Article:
The Summer of Paddling St. Louis Adventure is making its way here through 10 states along the Mississippi River with its stop at Riverlands Migratory Bird Sanctuary.

The Summer of Paddling 2012 is a series of paddling events for new and experienced paddlers from the Mighty Mississippi’s primary source at Lake Itasca in Minnesota to New Orleans. The River Bend’s Summer of Paddling St. Louis Adventure’s youth day is from 9:30 a.m. to 2 p.m. Friday, Aug. 17, for school groups only, and its public paddle is from 9 a.m. to 4 p.m. Saturday, Aug. 18, at Riverlands Migratory Bird Sanctuary in West Alton, Mo.

The bird sanctuary’s signature event, which is a canoe and kayak fair, is open to youngsters, adults and to paddlers of all different skill levels. Aligned with the Presidential Initiative America’s Great Outdoors, the program encourages people to be active and get outside to experience nature.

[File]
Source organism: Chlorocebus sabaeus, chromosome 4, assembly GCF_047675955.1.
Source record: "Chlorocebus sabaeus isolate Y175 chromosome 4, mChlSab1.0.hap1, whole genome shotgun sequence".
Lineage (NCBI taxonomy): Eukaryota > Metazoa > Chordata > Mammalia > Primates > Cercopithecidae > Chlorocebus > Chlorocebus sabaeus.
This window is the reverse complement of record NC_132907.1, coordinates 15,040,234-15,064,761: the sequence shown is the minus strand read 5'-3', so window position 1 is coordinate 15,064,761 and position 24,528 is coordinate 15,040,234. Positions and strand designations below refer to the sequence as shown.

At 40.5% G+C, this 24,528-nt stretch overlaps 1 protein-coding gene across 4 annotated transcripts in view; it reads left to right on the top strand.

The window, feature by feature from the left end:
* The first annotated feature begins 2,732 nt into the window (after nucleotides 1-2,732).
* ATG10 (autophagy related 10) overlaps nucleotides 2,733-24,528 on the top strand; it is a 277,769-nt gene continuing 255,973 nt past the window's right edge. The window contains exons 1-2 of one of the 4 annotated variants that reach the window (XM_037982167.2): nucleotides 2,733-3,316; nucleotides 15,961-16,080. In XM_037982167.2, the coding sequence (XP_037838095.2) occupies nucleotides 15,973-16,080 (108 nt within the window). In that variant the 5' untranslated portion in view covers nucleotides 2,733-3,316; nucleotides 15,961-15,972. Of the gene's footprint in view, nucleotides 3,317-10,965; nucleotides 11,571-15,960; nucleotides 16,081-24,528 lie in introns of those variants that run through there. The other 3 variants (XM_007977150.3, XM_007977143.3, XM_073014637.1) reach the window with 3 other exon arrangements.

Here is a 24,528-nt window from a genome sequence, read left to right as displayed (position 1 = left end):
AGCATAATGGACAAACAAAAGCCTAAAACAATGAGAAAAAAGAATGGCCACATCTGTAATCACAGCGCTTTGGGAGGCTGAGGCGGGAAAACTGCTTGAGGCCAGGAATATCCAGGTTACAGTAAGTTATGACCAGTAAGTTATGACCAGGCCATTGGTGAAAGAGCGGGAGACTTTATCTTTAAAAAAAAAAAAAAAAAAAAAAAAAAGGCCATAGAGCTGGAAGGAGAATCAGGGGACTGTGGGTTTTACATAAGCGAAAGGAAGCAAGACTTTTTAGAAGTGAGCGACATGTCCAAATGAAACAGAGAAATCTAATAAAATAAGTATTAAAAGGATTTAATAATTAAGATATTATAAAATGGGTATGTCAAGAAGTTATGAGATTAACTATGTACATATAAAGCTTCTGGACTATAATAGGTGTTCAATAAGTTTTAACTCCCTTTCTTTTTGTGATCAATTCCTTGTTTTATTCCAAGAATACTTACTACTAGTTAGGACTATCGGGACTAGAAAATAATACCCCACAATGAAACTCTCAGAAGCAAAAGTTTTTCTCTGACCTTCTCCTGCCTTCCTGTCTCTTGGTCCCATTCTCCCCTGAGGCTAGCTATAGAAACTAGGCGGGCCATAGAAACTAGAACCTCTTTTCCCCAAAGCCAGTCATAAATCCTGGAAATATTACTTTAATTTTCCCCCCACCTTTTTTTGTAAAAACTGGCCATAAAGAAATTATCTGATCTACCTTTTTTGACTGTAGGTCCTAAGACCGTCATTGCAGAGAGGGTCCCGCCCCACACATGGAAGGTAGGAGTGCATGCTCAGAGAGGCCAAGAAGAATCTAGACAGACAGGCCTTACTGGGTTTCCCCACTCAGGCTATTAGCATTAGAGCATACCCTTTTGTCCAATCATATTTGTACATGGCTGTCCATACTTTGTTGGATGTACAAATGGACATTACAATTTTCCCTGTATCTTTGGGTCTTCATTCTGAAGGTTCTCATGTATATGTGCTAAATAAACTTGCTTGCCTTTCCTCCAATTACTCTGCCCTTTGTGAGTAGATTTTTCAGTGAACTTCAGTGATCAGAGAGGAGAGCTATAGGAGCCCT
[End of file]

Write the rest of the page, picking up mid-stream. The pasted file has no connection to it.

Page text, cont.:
On youth day, which is free, Big Muddy Adventures (with assistance from Quapaw Canoe Company) will take schoolchildren out on a guided paddle tour in voyager canoes. The youths will learn about the journey Lewis and Clark embarked on in 1804; get up close and personal with fish of the Mississippi River with the U.S. Fish and Wildlife Service Fisheries Division; and help keep the bird sanctuary clean with the Sierra Club service project.

“Riverlands and the (U.S. Army Corps of Engineers) are trail building there along the shore line, so we are doing some cleanup and removing brush, so they can get in there and do the trails,” said Piasa Palisades Sierra Club’s Virginia Woulfe-Beile, who is its project coordinator.

The Sierra Club will be at Riverlands both days helping to recycle waste from youth day and the public paddle, which also is free.

On Saturday, adults also will get a chance to learn about the Mississippi River with a variety of educational stations that include a guided paddle tour with Big Muddy Adventures (and Quapaw Canoe Company) in voyager canoes; Lewis and Clark journey information; biking; geocaching; bird watching/hiking/photography; hunting and fishing from a canoe or kayak; and Hula Hoop, paddleboard and games.